Last week at the GeekWire Summit, T-Mobile's CMO Cole Brodman said that if he could change one thing in the mobile industry, he would get rid of device subsidies. While we were a bit skeptical of how sincere the statement was, it seems Brodman isn't backing down. In a blog post on T-Mobile's website, the executive reiterated his stance that subsidies distort the real value of devices and create a "disposable marketplace for some pretty amazing products." Brodman also pushed T-Mobile's Value Plans, which he claims represent a break from the subsidy model: customers can buy an unsubsidized phone or bring their own compatible device — such as an iPhone — to the network in exchange for reduced rate plans. While these plans are only a small portion of T-Mobile's product offerings, Brodman seems to think this is a positive direction for the whole telecom industry to move in.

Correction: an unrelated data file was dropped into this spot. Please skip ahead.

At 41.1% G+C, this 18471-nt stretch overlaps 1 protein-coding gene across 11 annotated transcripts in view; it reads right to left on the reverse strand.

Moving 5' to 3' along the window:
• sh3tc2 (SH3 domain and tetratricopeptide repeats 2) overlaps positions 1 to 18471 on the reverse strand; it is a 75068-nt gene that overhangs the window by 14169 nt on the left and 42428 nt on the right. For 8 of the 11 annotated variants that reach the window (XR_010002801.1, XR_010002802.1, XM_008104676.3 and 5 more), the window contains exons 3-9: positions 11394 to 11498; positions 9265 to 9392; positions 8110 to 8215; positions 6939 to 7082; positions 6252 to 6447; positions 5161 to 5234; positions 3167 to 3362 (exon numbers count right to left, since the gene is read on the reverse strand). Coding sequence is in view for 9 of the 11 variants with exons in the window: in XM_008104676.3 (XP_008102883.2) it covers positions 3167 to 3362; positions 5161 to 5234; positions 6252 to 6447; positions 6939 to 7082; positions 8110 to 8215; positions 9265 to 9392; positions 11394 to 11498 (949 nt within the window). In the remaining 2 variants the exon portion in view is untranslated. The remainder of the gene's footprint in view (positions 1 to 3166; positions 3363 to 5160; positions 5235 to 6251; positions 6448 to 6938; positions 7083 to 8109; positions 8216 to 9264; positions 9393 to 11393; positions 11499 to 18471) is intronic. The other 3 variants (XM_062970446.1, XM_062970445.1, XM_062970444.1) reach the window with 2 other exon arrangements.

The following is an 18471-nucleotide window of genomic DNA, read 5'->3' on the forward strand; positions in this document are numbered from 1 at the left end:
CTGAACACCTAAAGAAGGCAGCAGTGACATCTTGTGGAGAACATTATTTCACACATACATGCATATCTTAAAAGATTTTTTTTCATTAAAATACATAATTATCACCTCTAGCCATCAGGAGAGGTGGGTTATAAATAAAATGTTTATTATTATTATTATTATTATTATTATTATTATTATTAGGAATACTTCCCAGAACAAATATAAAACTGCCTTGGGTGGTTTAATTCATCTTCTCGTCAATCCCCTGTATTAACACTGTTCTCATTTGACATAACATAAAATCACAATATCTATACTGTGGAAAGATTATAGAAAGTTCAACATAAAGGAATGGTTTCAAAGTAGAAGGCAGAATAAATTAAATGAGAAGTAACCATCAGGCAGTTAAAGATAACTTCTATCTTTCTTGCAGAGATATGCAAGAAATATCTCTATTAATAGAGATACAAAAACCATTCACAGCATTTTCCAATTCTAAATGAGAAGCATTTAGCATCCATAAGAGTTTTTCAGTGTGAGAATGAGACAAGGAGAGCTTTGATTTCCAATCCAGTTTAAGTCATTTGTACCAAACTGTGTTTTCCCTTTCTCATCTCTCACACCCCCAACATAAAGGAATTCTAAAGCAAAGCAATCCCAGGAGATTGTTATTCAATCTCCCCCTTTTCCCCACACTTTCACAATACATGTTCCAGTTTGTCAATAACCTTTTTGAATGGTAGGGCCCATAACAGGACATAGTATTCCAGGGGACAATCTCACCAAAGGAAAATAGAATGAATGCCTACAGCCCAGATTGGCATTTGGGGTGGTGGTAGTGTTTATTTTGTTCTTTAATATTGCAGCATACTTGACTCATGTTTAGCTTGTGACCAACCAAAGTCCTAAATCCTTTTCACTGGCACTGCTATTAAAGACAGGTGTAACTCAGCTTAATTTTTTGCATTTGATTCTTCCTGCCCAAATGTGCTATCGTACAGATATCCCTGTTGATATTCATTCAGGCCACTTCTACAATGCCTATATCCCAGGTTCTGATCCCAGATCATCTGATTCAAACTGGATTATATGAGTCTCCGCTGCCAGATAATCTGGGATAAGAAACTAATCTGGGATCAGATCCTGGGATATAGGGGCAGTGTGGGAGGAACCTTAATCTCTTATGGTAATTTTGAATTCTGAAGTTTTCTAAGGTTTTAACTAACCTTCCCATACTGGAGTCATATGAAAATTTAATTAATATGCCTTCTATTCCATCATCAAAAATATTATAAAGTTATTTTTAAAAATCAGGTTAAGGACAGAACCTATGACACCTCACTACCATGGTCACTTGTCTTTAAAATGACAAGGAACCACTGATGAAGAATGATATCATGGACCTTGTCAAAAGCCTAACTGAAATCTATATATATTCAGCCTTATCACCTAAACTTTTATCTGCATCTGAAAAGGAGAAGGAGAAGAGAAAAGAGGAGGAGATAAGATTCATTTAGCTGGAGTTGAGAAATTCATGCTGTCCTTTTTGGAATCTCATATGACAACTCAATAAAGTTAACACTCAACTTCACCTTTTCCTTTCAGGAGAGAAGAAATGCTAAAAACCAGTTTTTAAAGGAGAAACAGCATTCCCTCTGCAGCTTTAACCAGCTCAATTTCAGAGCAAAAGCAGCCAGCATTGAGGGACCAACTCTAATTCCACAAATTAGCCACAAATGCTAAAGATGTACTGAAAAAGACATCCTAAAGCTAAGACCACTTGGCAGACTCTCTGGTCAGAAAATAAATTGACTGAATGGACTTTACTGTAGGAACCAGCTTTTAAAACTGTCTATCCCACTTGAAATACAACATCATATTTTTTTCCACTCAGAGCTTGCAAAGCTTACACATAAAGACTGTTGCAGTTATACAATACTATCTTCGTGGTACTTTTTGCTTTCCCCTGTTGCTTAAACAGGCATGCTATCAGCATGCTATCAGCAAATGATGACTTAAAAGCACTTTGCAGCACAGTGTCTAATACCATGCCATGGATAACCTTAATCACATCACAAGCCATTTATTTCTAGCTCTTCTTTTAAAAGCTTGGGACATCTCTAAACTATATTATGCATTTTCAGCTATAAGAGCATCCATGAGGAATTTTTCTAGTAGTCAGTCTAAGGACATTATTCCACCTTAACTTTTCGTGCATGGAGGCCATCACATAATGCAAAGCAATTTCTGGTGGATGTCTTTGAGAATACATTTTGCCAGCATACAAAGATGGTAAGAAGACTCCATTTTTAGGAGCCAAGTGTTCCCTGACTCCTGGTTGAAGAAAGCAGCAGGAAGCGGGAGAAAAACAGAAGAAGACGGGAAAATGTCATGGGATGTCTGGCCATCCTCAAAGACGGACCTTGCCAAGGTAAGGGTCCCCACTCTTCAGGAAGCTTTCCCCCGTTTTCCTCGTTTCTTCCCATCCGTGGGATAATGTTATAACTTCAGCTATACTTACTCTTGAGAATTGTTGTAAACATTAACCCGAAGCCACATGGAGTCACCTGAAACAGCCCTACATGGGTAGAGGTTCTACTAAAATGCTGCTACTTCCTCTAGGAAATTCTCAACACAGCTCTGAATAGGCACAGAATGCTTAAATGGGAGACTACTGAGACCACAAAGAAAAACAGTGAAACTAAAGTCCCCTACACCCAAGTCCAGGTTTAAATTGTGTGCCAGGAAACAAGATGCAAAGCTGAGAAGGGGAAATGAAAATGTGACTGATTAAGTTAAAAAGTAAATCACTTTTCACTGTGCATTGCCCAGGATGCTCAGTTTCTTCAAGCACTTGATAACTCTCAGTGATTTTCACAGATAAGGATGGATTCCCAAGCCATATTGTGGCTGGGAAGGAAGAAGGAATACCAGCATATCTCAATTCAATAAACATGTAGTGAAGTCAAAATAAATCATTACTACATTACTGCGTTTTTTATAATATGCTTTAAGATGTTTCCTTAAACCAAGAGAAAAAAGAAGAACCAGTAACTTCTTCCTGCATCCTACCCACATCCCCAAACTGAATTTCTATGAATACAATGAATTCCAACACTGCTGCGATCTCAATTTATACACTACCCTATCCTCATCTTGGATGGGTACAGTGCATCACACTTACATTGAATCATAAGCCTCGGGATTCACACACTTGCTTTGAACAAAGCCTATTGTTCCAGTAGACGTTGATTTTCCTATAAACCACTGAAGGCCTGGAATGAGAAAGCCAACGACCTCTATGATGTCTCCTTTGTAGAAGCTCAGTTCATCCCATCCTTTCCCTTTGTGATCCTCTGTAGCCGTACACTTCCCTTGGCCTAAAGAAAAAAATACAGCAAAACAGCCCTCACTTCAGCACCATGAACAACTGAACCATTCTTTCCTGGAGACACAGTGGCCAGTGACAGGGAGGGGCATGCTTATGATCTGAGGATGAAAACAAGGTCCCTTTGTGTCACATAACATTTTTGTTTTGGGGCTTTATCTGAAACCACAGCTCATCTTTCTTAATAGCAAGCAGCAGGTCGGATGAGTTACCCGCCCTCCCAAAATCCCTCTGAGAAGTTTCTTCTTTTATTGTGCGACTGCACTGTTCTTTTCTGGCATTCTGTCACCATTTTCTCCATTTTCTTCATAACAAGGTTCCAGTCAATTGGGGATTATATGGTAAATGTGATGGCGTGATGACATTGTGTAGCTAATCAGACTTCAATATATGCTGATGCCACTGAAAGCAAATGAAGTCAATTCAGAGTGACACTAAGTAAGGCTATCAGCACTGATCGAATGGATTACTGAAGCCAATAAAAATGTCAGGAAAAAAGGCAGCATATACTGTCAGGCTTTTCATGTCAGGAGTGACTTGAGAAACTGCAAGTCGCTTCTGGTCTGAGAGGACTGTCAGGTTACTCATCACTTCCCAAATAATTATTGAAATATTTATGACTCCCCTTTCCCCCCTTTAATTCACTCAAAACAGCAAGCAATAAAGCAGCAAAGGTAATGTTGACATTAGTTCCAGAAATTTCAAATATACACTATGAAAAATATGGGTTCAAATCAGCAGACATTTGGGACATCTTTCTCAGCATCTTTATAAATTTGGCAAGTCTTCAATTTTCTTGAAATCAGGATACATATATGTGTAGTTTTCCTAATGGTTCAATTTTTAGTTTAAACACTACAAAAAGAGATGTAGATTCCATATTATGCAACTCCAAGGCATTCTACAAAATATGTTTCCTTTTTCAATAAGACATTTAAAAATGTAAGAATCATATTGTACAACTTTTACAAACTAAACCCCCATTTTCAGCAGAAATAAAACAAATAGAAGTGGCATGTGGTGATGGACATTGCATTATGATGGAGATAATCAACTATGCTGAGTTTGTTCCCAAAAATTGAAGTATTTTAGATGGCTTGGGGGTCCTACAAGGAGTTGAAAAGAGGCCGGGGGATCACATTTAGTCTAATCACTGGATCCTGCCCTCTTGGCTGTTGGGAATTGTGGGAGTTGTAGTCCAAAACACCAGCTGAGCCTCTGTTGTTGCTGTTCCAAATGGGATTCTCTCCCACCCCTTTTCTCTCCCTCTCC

In the future, my hope is we will see the U.S. industry follow our lead and move away from the subsidy-only model. Not only would this help level the playing field and foster competition, it would also help consumers by keeping rate plans affordable, providing more transparency in how they purchase wireless and it could encourage a robust, consumer-driven market for affordable (yet still amazing) used smartphones and tablets.
We're still unsure if the average consumer would be in favor of switching to a model that includes an increased up-front cost for a device and smaller monthly payments, but it's impressive that Brodman is standing behind his comments.